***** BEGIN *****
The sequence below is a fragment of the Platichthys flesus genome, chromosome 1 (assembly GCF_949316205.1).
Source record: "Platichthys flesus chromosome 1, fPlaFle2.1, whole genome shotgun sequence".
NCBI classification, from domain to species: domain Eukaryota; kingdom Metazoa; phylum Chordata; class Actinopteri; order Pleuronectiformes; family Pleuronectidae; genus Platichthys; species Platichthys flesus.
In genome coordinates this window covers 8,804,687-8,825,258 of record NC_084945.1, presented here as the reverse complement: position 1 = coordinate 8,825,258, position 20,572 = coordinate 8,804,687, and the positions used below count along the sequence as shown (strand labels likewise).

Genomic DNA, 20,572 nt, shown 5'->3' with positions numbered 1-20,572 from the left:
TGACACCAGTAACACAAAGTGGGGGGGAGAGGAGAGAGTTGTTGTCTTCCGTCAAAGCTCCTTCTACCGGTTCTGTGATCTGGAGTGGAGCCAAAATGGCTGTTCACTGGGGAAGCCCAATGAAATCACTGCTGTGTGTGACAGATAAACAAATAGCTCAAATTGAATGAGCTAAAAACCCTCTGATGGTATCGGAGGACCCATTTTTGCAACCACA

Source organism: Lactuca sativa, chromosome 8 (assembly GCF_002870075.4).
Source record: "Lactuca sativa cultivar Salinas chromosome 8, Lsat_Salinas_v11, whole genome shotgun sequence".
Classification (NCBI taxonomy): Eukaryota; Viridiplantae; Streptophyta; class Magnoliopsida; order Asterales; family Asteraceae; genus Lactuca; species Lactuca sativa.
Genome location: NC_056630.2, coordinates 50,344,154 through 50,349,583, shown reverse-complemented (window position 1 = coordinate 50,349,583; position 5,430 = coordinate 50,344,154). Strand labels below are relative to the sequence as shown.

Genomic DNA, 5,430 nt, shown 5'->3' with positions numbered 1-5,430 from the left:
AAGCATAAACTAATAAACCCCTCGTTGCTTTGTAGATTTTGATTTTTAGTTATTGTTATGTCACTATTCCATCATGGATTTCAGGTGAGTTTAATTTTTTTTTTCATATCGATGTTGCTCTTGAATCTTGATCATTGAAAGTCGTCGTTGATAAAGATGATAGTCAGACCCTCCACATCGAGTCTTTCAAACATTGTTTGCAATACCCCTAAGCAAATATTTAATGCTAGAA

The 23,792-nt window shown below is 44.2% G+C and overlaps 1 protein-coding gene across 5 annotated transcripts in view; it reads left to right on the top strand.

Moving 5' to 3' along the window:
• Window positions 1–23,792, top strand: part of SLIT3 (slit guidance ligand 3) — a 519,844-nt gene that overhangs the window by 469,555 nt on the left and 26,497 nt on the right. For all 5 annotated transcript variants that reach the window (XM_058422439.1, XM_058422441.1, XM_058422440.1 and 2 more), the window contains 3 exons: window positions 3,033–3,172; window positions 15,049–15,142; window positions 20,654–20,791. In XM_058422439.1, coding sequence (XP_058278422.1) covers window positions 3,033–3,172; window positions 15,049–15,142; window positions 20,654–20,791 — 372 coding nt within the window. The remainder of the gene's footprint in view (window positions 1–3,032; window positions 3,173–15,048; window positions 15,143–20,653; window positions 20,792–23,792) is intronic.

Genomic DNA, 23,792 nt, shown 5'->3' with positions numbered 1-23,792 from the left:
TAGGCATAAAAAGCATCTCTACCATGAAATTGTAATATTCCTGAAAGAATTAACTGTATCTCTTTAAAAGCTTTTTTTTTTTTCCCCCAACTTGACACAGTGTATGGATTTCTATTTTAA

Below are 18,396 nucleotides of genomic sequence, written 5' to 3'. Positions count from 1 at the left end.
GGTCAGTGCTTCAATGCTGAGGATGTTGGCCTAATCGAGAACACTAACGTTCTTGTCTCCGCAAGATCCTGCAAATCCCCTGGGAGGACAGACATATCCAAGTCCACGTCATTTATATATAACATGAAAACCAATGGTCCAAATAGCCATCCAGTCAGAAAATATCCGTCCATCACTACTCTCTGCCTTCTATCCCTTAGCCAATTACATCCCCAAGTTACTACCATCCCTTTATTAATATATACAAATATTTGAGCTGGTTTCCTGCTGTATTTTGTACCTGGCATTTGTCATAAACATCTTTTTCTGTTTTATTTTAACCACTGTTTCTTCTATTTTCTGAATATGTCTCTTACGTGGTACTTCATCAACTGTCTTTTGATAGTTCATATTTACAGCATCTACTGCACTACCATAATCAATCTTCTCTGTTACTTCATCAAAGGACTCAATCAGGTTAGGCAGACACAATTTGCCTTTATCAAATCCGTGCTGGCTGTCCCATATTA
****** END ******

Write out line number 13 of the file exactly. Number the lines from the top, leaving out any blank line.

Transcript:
The 23,792-nt window shown below is 44.2% G+C and overlaps 1 protein-coding gene across 5 annotated transcripts in view; it reads left to right on the top strand.